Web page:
The following interview was conducted as part of “Building Practice,” a professional elective course at Syracuse University School of Architecture taught by Molly Hunker and Kyle Miller, and now an AN interview series. On October 31, 2019, Maria Daniela Andino Donoso and Demitri Gadzios, students at Syracuse University, interviewed Jia Yi Gu and Maxi Spina, principals of Los Angeles-based architecture office, Spinagu.
The following interview was edited by Kyle Miller and AN for clarity.
Maria Daniela Andino Donoso and Demitri Gadzios: Thank you for taking time to speak with us today. We’ll start with some general questions about your collaboration before asking about Piaggio House, the project that we’ve been studying. So, the first question deals with your collaboration. Prior to the establishment of your practice in 2016, what were your individual goals and what led to your collaboration?
Jia Yi Gu: At the time, I was trying to figure out how to be involved in architecture across multiple modes of production. I had a desire to practice in the conventional sense and, at the same time, contribute to architectural culture more broadly, through scholarship and curatorial practice.
Maxi Spina: Prior to Jia and I deciding to practice together, I was running my own architecture office and teaching. Across practice and teaching, I was engaged in advanced digital design, the organization and representation of complex form, and the production of meaning beyond the discipline of architecture. Some of these interests came from previous experience working for Neil Denari in Los Angeles and studying with Jesse Reiser at Princeton University. Some of the initial ambitions and interests that surrounded the formation of my own practice were extensions of what I encountered and participated in during these two experiences. In 2015, Jia and I began having discussions about practicing together and what would constitute the basis of our collaborative practice. We were both, and still are, very interested in working on the medium of exhibition and revisiting modes of display for architecture. Jia’s background working on exhibitions provided a foundation for our first collaborative endeavors.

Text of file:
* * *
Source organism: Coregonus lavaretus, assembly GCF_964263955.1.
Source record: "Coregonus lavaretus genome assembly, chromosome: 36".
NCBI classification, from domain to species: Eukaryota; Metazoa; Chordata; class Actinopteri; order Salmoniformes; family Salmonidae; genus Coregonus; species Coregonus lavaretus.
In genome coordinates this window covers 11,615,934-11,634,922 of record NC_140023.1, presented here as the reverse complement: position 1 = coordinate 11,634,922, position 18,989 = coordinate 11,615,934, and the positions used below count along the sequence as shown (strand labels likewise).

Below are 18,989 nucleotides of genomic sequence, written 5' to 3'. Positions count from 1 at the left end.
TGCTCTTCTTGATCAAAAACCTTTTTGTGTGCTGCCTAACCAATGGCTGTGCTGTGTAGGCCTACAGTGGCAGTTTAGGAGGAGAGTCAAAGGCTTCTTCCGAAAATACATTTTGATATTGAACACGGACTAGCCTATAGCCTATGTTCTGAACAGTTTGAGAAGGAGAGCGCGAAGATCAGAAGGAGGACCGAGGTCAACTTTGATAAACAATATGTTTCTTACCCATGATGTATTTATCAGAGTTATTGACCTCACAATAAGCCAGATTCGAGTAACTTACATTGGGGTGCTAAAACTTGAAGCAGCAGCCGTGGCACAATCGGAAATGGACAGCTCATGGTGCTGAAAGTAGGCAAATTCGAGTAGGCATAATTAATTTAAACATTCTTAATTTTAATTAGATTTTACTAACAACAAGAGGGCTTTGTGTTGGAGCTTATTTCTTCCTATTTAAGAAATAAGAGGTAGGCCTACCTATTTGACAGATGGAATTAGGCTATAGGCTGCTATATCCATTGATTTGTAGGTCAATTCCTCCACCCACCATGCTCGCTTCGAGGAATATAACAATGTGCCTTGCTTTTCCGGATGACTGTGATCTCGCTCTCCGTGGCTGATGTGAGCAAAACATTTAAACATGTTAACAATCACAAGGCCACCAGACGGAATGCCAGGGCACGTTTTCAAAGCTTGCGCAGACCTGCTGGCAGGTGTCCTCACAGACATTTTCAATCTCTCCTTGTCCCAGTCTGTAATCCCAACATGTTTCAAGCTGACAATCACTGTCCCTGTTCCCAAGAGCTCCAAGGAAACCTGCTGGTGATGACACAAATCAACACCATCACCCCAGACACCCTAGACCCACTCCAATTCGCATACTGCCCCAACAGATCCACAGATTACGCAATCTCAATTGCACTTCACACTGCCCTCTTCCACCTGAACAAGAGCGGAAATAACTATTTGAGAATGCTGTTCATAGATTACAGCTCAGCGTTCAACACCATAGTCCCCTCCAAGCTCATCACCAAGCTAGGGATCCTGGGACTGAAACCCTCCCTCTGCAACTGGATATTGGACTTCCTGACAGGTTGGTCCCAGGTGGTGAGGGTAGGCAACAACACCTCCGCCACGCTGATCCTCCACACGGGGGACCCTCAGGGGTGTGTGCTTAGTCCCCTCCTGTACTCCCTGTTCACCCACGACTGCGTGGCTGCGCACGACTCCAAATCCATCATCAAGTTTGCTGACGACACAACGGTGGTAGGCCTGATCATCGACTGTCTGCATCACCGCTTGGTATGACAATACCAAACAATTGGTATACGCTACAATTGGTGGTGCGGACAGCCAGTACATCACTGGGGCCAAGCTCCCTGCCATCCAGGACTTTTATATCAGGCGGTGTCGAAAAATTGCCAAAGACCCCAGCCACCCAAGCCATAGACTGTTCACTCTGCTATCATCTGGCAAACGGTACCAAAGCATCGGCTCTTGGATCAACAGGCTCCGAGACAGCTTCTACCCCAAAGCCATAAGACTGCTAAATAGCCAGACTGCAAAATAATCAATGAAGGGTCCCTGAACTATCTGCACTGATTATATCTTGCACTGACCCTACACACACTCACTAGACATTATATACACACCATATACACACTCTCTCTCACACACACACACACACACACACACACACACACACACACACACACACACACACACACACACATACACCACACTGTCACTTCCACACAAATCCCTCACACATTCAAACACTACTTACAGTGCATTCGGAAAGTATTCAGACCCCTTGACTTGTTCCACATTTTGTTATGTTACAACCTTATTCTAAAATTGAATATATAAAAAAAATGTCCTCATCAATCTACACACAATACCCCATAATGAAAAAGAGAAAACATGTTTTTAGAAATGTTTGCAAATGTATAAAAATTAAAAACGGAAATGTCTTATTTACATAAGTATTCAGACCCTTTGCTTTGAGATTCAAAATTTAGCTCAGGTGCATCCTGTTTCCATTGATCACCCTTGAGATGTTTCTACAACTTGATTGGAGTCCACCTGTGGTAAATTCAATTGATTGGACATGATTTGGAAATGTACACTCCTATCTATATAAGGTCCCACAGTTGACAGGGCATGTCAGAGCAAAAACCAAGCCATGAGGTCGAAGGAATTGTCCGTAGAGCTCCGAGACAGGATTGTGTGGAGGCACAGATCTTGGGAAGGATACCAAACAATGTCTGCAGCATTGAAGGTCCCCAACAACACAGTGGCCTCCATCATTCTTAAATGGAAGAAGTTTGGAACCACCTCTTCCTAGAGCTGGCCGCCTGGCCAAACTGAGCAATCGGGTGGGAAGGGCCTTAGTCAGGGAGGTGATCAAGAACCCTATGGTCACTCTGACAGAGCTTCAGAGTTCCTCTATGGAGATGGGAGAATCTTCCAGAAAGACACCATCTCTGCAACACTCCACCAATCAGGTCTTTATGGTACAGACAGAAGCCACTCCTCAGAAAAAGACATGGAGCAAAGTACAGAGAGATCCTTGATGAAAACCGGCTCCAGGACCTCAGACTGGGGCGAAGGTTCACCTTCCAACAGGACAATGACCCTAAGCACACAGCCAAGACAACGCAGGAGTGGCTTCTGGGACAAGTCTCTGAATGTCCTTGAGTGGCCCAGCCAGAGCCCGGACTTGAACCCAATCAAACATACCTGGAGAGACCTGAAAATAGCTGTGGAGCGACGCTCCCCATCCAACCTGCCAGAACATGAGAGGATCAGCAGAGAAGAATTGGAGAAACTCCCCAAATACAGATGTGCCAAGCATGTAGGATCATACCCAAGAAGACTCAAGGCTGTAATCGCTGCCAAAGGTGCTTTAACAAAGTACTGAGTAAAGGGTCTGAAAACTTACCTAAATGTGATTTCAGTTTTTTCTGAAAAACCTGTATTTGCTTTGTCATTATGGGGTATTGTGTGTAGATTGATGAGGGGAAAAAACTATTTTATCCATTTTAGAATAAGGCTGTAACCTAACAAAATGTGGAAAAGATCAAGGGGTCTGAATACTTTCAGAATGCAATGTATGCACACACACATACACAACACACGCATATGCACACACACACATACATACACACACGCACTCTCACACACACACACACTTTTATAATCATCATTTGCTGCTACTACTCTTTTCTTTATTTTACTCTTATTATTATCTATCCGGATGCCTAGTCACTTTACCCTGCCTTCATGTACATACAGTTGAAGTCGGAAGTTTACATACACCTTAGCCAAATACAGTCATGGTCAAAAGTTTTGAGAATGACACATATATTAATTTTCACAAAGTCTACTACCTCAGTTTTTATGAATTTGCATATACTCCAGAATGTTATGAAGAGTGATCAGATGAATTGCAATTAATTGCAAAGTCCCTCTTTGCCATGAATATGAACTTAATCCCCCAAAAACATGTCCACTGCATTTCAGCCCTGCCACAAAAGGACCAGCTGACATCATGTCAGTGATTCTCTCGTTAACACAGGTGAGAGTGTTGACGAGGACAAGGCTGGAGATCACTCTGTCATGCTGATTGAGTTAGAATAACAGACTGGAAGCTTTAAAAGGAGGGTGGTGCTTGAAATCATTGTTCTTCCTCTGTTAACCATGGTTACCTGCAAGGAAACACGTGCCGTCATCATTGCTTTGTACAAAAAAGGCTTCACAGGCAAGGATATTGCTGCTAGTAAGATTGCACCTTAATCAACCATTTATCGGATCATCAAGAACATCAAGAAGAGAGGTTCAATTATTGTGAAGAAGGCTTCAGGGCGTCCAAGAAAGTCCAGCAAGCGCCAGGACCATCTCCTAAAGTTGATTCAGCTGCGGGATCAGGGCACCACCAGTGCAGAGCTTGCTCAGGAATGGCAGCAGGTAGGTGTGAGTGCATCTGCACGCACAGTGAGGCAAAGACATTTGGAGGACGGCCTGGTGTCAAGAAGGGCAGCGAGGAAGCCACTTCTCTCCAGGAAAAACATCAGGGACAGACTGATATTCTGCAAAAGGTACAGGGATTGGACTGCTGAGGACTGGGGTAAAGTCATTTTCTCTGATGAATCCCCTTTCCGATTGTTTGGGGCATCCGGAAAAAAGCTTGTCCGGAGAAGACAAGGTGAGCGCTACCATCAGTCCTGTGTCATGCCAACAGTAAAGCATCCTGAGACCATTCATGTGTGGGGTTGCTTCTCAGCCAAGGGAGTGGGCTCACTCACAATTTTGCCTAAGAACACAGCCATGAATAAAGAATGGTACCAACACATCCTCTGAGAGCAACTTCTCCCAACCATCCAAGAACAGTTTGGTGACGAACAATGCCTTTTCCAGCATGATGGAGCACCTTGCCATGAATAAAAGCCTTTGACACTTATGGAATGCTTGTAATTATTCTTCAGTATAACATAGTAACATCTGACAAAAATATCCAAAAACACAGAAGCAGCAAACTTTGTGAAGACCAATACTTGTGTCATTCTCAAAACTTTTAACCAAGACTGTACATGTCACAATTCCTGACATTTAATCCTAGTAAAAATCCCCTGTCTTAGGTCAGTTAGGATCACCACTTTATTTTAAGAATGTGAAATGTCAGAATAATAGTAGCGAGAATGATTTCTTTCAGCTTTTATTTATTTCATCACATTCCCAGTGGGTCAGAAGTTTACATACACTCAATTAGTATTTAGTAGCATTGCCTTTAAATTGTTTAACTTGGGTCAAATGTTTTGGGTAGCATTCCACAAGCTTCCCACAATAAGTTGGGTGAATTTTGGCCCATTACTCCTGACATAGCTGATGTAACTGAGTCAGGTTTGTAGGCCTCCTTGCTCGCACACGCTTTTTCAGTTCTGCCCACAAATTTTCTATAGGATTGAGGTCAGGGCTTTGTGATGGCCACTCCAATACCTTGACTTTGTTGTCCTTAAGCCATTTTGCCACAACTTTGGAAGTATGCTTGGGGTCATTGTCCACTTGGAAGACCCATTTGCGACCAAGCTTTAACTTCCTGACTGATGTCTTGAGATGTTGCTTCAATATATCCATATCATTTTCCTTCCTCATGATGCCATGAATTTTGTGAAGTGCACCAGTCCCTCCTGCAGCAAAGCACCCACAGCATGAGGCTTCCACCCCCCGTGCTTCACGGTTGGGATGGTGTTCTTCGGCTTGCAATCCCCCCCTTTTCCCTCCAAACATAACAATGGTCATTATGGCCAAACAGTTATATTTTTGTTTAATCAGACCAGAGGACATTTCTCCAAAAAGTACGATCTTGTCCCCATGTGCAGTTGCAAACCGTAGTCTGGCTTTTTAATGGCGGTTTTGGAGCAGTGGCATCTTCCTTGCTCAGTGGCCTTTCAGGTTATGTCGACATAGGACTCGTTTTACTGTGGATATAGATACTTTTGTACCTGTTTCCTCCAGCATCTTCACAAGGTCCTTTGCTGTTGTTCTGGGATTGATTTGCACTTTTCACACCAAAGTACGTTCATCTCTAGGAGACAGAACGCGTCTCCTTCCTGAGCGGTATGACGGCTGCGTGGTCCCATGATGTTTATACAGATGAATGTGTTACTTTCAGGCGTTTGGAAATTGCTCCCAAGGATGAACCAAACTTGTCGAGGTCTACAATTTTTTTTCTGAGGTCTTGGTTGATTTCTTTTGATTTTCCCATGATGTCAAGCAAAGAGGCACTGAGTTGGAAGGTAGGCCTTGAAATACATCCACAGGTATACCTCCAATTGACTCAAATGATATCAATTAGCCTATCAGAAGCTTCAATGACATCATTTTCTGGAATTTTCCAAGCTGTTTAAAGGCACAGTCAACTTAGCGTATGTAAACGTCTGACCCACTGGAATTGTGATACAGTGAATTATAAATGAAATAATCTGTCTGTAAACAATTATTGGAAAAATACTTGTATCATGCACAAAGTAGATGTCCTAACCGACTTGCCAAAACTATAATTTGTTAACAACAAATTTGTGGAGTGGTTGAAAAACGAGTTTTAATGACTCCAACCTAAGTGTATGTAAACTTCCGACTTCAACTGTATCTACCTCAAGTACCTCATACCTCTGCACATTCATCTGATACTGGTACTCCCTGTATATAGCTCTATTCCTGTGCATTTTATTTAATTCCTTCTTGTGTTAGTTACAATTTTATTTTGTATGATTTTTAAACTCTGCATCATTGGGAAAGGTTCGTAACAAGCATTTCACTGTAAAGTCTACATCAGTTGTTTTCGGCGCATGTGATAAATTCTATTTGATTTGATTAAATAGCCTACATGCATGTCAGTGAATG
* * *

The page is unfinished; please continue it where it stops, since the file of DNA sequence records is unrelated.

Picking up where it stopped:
How do your distinct backgrounds and interests inform your collaboration, and how do practicing, teaching, and conducting research either converge or remain independent?
Jia: I like to think of practicing, teaching, and research not as separate activities, but as different modes of production that engage with similar sets of issues in architecture in distinct ways. So, some activities, like teaching, are more about introducing important ideas and issues to students in order for them to have foundational knowledge about architecture and understand that architecture itself is a form of knowledge production. Other activities, like curating, are about bringing architecture and public audiences closer together. Both are opportunities to re-frame what we think we know in architecture.
Maxi: Exactly, and every endeavor has a different set of conceptual and logistical requirements. Our different backgrounds allow us to divide and share responsibilities in each of the unique contexts in which we seek to make contributions—be it in practice, research, or curation.
Can you be more specific about how your academic research and teaching inform the way you practice?